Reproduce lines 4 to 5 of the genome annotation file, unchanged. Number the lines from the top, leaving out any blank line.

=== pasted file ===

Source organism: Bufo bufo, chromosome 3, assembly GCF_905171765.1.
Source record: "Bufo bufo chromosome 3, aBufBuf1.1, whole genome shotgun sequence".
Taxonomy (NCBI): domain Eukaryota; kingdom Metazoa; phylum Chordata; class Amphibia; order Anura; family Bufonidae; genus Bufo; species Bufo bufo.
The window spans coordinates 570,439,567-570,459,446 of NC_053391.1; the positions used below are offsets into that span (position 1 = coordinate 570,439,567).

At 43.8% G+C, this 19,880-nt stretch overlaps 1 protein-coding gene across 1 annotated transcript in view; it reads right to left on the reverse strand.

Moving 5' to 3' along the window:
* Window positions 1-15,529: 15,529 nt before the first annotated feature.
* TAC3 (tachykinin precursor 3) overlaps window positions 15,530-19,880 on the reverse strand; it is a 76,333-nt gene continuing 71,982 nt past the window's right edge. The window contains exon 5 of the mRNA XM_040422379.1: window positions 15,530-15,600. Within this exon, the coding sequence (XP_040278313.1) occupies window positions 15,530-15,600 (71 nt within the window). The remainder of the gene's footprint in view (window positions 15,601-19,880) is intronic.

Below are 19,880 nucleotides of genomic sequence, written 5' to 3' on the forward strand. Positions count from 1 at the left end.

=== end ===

The window spans coordinates 570,439,567-570,459,446 of NC_053391.1; the positions used below are offsets into that span (position 1 = coordinate 570,439,567).

At 43.8% G+C, this 19,880-nt stretch overlaps 1 protein-coding gene across 1 annotated transcript in view; it reads right to left on the reverse strand.